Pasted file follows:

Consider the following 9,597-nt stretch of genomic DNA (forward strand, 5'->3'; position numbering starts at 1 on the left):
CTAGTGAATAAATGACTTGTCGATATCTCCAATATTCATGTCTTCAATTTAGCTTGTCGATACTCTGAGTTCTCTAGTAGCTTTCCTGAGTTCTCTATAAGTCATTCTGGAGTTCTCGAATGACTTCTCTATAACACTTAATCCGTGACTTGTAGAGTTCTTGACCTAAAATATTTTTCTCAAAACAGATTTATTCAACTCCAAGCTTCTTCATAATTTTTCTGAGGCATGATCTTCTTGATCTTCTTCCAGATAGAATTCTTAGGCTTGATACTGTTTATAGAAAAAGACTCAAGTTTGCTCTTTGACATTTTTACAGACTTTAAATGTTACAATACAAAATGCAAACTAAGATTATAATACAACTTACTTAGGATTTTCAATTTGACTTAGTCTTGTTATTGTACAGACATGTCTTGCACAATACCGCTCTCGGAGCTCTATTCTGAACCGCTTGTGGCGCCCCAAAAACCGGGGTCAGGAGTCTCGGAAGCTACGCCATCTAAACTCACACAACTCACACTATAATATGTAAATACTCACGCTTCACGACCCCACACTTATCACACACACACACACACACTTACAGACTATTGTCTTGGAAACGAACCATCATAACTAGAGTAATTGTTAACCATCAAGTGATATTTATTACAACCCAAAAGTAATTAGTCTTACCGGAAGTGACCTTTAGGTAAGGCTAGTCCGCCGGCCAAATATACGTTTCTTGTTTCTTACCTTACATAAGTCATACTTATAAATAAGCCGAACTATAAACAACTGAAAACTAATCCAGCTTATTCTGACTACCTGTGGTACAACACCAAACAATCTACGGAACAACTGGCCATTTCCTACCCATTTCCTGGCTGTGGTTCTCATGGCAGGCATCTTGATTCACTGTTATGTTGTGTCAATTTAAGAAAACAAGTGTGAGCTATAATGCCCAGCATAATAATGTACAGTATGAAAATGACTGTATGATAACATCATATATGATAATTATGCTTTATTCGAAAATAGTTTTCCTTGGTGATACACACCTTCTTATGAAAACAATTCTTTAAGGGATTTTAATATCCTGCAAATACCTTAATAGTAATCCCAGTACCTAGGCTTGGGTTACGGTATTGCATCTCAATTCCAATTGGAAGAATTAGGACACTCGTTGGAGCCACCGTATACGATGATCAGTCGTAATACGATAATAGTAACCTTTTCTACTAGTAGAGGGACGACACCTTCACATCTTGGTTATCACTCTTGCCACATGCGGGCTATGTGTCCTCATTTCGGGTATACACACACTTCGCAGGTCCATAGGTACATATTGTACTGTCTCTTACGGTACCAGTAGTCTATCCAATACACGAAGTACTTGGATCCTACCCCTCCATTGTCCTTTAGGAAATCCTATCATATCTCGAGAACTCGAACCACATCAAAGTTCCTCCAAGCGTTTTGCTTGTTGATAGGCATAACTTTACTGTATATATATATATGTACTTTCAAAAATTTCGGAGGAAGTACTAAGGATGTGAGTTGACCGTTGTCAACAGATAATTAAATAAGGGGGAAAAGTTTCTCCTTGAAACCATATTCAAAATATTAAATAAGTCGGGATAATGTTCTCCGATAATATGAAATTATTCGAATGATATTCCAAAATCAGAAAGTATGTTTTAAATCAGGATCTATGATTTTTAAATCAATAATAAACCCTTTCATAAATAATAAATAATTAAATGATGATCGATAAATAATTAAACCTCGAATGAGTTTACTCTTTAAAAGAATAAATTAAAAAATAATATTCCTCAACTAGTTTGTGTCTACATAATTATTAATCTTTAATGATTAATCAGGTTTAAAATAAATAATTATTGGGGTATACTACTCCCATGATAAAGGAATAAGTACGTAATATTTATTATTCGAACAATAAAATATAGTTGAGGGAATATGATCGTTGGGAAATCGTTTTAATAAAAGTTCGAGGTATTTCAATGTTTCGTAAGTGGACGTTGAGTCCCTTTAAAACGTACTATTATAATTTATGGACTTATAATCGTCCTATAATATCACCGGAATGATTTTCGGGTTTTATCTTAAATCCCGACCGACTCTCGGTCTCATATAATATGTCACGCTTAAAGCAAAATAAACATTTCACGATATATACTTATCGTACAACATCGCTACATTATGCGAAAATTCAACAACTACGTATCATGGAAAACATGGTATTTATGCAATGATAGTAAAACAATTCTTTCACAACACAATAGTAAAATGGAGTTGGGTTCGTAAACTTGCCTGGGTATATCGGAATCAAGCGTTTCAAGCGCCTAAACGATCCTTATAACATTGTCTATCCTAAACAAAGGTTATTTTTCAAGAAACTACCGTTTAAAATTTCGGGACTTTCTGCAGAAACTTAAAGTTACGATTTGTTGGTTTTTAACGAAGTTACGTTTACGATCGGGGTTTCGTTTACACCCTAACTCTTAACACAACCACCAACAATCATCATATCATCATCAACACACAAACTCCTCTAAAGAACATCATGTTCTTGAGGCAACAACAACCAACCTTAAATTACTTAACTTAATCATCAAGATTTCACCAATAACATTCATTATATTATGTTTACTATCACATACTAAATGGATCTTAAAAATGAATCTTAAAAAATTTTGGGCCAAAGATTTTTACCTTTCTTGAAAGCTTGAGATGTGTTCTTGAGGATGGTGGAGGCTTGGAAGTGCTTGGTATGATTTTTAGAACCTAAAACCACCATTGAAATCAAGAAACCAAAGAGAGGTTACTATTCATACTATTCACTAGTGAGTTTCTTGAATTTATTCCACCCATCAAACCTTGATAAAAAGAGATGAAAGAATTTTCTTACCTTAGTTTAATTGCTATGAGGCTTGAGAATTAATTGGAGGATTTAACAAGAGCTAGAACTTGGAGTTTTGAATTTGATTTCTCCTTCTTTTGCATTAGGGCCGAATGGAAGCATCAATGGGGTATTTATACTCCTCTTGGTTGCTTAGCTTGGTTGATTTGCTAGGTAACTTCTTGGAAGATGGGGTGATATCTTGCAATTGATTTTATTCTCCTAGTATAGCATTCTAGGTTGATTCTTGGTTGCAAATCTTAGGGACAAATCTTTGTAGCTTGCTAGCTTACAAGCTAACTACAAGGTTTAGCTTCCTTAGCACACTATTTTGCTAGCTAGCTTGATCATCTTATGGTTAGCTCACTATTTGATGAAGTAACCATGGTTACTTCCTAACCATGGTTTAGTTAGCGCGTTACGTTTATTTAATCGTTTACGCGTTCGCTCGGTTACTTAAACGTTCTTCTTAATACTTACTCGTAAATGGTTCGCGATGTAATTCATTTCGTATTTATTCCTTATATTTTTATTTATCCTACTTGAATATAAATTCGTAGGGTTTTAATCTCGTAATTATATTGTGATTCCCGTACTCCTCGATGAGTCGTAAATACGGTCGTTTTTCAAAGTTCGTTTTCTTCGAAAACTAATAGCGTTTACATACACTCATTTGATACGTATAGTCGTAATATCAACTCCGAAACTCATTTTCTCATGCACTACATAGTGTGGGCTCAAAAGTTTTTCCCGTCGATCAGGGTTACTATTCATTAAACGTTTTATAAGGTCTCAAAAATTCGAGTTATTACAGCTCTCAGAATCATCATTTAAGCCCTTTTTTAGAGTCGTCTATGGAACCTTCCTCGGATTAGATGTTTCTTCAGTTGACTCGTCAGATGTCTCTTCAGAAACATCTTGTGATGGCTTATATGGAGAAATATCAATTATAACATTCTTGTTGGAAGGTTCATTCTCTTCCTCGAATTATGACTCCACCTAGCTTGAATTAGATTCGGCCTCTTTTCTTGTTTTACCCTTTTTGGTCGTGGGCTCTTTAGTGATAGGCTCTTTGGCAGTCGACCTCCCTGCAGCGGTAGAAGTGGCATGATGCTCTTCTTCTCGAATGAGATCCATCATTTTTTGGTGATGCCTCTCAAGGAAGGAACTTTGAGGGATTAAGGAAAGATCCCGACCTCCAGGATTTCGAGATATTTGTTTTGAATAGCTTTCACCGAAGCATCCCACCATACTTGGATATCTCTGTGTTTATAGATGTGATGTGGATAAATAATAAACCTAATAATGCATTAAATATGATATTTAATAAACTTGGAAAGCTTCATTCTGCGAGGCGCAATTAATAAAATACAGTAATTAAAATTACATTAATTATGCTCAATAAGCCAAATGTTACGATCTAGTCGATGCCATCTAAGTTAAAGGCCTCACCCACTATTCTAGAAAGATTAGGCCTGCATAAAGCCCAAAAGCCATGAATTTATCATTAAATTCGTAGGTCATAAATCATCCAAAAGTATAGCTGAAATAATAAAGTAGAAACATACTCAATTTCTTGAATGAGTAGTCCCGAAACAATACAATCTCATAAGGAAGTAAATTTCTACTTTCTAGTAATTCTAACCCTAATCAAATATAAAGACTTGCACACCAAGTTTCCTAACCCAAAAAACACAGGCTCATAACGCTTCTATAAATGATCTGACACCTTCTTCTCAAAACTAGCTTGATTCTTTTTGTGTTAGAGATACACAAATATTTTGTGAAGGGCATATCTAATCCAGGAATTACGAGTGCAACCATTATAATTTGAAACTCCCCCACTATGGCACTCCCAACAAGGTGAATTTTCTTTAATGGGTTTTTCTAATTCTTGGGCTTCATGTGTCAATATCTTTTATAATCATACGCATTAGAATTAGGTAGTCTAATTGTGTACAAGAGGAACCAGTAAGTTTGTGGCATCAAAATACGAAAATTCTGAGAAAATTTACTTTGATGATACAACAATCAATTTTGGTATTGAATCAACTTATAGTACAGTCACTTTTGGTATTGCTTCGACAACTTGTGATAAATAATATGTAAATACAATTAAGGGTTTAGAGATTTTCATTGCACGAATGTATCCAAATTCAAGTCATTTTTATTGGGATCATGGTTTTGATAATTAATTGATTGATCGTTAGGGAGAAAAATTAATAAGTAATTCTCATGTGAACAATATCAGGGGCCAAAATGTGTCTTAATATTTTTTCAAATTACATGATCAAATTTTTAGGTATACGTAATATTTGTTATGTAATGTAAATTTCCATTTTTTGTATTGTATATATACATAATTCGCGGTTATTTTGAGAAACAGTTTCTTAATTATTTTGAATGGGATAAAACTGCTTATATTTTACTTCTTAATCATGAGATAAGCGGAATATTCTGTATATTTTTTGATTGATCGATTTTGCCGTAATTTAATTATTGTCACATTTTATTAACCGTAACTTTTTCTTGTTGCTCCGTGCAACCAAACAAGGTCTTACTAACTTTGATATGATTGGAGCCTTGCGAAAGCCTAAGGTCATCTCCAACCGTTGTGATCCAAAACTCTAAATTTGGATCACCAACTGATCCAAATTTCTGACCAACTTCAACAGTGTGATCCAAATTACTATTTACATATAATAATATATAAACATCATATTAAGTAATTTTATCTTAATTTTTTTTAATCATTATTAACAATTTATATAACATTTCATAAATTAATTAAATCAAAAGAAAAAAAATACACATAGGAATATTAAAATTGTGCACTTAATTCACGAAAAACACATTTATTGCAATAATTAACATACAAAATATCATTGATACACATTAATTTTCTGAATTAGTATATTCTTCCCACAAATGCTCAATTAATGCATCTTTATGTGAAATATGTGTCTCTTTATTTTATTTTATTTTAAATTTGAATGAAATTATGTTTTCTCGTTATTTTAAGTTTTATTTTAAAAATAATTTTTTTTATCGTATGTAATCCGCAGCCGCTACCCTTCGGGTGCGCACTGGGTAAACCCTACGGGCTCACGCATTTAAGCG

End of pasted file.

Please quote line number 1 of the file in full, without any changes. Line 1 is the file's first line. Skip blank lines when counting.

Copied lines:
Consider the following 9,597-nt stretch of genomic DNA (forward strand, 5'->3'; position numbering starts at 1 on the left):